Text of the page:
817.00/6921: Telegram

The Minister in Nicaragua ( Hanna ) to the Secretary of State

5. Recent intensified bandit activities in northern Nicaragua, one incident of which was the almost complete extermination of a Marine patrol of 10 men which was ambushed when engaged in the repair of a telephone line of communication, have aroused public indignation and alarm and a greatly increased popular demand that energetic measures be adopted to exterminate banditry and reestablish and restore peace in the Segovias. President Moncada discussed this matter with me this morning and requested me to consult you concerning the following measures which he proposes for meeting the situation.

The President suggests that a temporary military force of approximately 500 men be raised to cooperate with the Guardia in the bandit regions. This force would be enlisted, equipped and trained by the Guardia and its military operation would be directed and controlled from Guardia headquarters and by the Guardia officers serving with such forces in the field. The President has assured me that it is not his intention that this force should be independent of the Guardia in any respect but, on the contrary, that it should constitute a temporary auxiliary to the Guardia under such conditions that it will not violate the provision of the Guardia Agreement31 which establishes the Guardia as the sole police force of the Republic. The President believes that this proposed force can be created and maintained at a cost scale such that a greater increment of military strength can be acquired in this manner than could be attained with an equal expenditure by increasing the strength of the Guardia.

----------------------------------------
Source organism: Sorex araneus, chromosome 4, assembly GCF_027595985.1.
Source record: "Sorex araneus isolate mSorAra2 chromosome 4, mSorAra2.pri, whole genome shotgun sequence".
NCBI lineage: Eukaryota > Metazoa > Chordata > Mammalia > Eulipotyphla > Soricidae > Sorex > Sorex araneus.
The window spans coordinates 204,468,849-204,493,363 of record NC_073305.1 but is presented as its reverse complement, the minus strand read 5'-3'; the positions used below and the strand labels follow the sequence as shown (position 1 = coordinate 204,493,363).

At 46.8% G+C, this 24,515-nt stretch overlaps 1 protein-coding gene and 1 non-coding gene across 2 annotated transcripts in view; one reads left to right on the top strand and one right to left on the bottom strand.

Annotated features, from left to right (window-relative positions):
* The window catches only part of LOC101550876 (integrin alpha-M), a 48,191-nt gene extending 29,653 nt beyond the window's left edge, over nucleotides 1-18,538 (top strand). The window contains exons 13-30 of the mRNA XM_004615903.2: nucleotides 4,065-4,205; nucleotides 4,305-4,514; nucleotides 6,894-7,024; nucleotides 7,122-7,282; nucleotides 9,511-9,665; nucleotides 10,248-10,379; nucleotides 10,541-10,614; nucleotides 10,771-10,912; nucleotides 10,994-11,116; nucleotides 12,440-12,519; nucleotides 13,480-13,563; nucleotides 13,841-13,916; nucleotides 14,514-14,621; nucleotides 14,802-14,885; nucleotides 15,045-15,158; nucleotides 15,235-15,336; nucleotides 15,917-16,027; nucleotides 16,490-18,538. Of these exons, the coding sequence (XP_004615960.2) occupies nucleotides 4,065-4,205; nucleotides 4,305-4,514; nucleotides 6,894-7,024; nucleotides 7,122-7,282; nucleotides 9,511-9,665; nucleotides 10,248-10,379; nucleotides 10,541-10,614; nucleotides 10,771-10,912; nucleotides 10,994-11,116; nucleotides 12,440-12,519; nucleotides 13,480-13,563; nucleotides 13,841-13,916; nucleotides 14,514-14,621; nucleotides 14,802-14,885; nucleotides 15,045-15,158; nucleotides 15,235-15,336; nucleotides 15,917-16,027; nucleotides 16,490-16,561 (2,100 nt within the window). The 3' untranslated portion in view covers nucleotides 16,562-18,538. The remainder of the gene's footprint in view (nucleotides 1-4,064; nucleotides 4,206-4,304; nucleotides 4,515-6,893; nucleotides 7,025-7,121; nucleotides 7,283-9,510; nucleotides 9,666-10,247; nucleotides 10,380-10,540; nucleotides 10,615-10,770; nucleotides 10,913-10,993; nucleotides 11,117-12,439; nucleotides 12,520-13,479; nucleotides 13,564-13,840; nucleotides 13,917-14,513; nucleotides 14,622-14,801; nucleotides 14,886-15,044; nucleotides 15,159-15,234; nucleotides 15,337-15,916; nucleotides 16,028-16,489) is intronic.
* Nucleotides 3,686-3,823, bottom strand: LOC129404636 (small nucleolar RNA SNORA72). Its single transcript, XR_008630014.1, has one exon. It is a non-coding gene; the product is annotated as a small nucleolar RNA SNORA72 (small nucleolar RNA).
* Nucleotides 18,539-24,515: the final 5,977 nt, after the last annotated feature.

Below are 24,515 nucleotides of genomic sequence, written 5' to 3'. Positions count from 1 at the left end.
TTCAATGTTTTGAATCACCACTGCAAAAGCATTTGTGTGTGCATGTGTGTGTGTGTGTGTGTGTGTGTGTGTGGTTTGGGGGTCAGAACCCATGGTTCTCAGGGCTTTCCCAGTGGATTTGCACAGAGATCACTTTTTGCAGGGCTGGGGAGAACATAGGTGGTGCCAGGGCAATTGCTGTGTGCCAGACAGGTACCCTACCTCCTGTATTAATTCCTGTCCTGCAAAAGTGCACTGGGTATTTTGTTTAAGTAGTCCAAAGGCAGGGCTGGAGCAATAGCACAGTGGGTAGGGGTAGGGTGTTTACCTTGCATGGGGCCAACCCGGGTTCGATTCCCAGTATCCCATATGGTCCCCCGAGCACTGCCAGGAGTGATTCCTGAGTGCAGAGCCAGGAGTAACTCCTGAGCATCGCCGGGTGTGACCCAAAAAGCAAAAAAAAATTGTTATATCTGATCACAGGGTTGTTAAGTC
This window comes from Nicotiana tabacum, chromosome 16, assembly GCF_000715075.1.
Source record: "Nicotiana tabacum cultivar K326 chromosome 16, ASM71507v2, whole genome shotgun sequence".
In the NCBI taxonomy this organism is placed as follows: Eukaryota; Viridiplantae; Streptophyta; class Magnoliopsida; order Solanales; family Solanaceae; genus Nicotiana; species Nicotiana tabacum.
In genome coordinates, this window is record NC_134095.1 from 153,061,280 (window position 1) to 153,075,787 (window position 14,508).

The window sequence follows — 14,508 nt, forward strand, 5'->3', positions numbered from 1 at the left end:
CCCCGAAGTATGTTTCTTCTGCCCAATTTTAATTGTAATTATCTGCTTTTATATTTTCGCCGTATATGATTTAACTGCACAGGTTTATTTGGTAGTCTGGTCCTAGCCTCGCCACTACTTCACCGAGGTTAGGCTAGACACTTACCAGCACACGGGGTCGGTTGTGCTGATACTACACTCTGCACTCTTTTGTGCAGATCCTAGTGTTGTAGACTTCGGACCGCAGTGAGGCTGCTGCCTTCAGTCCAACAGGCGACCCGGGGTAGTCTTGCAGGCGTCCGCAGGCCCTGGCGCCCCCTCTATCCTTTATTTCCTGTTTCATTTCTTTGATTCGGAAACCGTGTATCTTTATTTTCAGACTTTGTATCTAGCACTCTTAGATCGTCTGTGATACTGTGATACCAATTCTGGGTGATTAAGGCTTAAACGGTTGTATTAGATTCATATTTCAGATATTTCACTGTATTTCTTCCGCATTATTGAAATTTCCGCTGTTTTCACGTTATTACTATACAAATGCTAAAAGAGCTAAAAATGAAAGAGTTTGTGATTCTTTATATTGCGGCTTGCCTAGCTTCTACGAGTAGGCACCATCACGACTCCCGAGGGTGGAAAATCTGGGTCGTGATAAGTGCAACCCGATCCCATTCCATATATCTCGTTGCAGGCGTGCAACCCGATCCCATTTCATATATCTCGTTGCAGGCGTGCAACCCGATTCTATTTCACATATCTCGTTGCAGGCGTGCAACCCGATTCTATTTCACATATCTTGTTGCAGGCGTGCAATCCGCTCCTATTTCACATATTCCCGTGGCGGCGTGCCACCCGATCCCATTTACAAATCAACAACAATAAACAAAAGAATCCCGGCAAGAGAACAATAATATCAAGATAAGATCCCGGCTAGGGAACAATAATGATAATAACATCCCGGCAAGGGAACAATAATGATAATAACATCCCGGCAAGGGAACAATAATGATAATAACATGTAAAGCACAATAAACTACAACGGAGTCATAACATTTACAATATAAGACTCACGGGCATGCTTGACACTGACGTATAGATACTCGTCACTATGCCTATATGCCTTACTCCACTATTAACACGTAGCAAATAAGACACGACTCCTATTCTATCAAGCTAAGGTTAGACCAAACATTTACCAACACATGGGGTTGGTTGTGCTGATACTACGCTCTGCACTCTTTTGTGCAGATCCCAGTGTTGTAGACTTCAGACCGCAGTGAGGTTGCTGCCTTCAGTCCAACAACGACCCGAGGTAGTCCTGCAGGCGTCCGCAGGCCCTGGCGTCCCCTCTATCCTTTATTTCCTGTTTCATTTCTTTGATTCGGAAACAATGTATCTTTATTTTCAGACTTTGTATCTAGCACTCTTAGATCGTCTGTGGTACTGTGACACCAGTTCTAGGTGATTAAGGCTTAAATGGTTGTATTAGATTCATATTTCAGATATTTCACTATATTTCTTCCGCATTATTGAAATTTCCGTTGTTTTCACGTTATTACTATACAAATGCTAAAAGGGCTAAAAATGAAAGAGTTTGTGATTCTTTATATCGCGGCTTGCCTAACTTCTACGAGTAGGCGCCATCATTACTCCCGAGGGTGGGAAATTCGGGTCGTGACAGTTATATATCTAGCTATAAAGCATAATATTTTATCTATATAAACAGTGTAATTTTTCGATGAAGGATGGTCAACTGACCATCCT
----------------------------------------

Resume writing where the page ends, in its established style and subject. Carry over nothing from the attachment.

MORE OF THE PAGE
President Moncada proposes to combine the proposed intensification of such military campaign with a road construction program [Page 833] within the bandit territory provided the necessary funds can be made available. With this end in view he is opening negotiations through the manager of the National Bank here and the Nicaraguan Legation in Washington to obtain from the International Acceptance Bank a credit of one million dollars to be guaranteed by some acceptable specific revenue of this Government.

I have shown the foregoing to President Moncada and he has expressed approval.

General McDougal32 is in Jinotega personally directing the Guardia operations and I will not have an opportunity to discuss this with him before Wednesday or Thursday. A portion of the press here has been advocating for some time the creation of a volunteer force separate and distinct from the Guardia and this idea appears to be finding considerable popular support. This was the idea the President appeared to have in mind at the outset of our discussion this morning but he finally formulated his proposal as expressed above after I had told him that I believed the proposal would not be acceptable to the Department unless the military force to be created is as completely under the administration and control of the Guardia as though it constituted a part of the Guardia itself. I think we should insist upon this point and establish it beyond doubt. I also told him that I believe his proposal would be more favorably considered by the Department if he could give assurances that the military operations would be combined with a road building program adequate to solve the economic features of the situation as set forth in the letters on this subject recently addressed to him by the Secretary.

Hanna
  1. Foreign Relations, 1927, vol. iii, p. 434.
  2. Douglas C. McDougal, chief of the Guardia Nacional de Nicaragua.